NEW DELHI, India — This summer’s devastating “Himalayan tsunami” is a grim omen for the future of the millions of people living downstream from the majestic mountain range.
The June floods wiped out the Hindu pilgrimage town of Kedarnath and may have killed as many as 6,000 people.
But the scale of the disaster could be dwarfed by future flooding, experts warn.
“The Kedarnath floods may be only a small precursor to never-seen-before mega floods,” Maharaj K. Pandit, director of Delhi University’s Center for Inter-disciplinary Studies of Mountain & Hill Environments, told India Today.
According to preliminary studies, dozens of houses were smashed and hundreds of religious pilgrims were swept away when a lake above the eighth century Kedarnath Temple burst its natural dam of loosely packed glacial sediment, sending a sudden deluge of water down on the town.
Many now believe it was an accident waiting to happen — and similar accidents will happen again and again as the region gets warmer.
Rising temperatures due to global warming are fast creating thousands of glacial lakes across the region. The growing volume of meltwater is dangerously increasing the risk of sudden glacial lake outburst floods (GLOF), according to the Kathmandu-based International Center for Integrated Mountain Development (ICIMOD).
As the volume of water increases, so does the pressure on the dams of ice or glacial sediment, called moraine, which hold the lake in place on the side of the mountain. Once that pressure reaches the tipping point, heavy rainfall from a sudden cloudburst, a landslide, or an earthquake can breach the dam, sending a deadly torrent of ice, rock and water down on the people living below.
The results can be catastrophic.
In the weeks following the June 17 flood disaster, tens of thousands of residents, tourists and religious pilgrims were successfully evacuated. But officials still believe there are at least 5,748 people missing across the north Indian state of Uttarakhand.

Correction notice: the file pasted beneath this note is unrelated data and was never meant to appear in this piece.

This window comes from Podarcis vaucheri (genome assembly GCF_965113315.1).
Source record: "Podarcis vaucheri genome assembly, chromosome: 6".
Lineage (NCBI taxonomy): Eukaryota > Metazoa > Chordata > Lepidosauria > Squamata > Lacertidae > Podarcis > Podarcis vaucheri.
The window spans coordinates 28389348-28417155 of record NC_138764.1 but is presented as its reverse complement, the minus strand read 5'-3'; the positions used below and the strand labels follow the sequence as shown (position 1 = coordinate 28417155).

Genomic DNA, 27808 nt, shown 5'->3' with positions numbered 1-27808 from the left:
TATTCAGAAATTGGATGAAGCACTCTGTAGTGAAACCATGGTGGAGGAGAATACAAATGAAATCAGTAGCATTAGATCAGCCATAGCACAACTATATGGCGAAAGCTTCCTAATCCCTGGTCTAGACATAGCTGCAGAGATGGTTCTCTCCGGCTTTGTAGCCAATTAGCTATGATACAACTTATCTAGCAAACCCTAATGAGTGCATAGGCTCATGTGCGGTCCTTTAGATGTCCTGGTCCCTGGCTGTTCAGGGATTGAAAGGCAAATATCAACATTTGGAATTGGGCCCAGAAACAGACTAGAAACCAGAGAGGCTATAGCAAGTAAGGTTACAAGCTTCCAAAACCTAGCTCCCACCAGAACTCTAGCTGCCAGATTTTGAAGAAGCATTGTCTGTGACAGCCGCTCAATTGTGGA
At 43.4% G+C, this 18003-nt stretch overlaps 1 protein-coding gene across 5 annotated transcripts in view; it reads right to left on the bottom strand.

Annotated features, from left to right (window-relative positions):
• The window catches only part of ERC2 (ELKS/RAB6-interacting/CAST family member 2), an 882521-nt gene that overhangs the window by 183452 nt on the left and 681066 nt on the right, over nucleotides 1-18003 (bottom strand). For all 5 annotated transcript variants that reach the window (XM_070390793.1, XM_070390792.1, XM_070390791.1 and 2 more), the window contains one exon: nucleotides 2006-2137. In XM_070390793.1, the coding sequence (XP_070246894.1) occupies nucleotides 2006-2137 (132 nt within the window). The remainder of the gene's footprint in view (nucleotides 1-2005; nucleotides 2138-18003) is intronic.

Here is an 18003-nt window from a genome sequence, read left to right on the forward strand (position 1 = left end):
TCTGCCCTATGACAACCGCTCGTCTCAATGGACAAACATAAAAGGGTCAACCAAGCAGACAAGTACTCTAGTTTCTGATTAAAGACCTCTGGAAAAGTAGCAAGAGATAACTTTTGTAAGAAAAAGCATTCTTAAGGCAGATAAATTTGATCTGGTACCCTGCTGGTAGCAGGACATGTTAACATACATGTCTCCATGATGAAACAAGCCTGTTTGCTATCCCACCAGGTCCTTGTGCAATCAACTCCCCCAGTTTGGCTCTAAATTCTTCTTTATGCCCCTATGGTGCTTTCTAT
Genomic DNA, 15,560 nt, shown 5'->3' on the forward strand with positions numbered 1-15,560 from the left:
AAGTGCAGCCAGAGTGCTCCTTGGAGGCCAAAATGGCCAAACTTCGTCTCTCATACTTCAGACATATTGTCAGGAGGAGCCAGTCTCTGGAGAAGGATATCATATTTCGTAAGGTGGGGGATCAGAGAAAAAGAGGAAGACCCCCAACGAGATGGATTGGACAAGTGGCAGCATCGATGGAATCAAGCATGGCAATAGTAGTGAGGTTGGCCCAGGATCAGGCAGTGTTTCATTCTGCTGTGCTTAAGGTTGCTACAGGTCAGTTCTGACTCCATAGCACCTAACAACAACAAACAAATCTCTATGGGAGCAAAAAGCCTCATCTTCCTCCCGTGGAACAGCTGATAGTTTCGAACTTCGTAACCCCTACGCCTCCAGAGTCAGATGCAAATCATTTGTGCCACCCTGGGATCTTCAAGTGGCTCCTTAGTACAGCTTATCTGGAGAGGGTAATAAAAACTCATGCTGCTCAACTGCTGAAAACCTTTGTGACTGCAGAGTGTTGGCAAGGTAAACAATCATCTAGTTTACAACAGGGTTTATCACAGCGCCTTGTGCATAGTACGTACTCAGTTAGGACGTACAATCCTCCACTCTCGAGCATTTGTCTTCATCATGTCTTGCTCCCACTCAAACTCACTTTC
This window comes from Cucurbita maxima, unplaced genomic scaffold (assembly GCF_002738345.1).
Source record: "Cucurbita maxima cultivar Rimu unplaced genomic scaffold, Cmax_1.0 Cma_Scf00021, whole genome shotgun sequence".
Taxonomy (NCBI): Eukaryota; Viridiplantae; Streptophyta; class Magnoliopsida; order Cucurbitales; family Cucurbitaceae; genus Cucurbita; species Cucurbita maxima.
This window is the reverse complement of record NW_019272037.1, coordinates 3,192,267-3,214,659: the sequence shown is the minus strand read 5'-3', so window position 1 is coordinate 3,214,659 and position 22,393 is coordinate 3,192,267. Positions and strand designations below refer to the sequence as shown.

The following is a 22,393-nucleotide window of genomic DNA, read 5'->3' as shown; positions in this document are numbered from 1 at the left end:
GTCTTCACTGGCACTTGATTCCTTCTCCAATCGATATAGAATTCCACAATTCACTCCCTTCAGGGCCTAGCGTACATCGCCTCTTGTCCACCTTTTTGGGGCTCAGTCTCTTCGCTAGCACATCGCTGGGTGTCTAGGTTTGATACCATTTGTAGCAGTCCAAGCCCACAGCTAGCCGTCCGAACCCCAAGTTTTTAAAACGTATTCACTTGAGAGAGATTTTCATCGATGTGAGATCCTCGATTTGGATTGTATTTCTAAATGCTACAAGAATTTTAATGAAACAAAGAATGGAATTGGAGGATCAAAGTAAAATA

Their survival is unlikely, even if Uttarakhand Chief Minister Vijay Bahuguna has so far refused to declare them dead.
Meanwhile, it will cost hundreds of millions of dollars to rebuild homes, lay new roads, replace destroyed bridges and restore power lines, Bahuguna estimates.
“Around 200 of my bridges have been washed away, nearly 5,000 roads damaged, connectivity to 4,300 villages snapped — electricity and water supplies disrupted, telephone lines collapsed,” the chief minister told Reuters.
In some ways the epicenter of the tragedy, Kedarnath, looms largest in the minds of many experts. Around the region, countless other areas face similar threats.
“When you talk about glacial lakes, in Nepal alone there are more than 1,400 lakes, and if you talk about the whole Himalayan Range … there are about 20,000 glacial lakes,” Pradeep Mool, who monitors the risk of glacial lake outbursts for ICIMOD.
More than 200 of these lakes have been classified as potentially dangerous. Some of them — like a 250-acre lake holding 5 billion gallons of meltwater high in the mountains of the northeast Indian state of Sikkim — could affect people living hundreds of miles downstream.
Precious few of these lakes even existed a few decades ago.
“When I look at some of the lakes, especially in the Nepal Himalayas, where I have done detailed field work, [it’s shocking how fast they have grown],” Mool said.
“In the case of Imja lake, for instance, there was no lake there at all 50 years back. When I ask the people, they say ‘It was a tiny pond when I was a kid.’ Now it’s already about 580 meters wide and 2.3 kilometers long and about 100 meters deep.”
That’s particularly ominous as torrential monsoon rains sweep across Uttarakhand again last week, hampering the rebuilding effort with new deadly landslides.
Along with the new meltwater, increasingly frequent cloudbursts endanger the villages and cities of both Uttarakhand and Himachal Pradesh — where there are some 250 glacial lakes above population centers like the tourist town of Manali.
Already, images from remote sensing satellites show that the water level in Parchu Lake, in Tibet, is rising rapidly, putting some two dozen towns and villages along India’s Sutlej River in Himachal Pradesh at risk, according to another India Today report.
A 2005 outburst from the lake that caused some $300 million in damage has prompted local authorities to draw up plans for the evacuation of these areas, officials say. But in the watershed areas of countless other Himalayan lakes, India remains woefully unprepared.
“Unfortunately, we still have no mechanism to incorporate good science into policy,” Delhi University’s Pandit told GlobalPost. “There is not even any talk about these serious scientific issues.”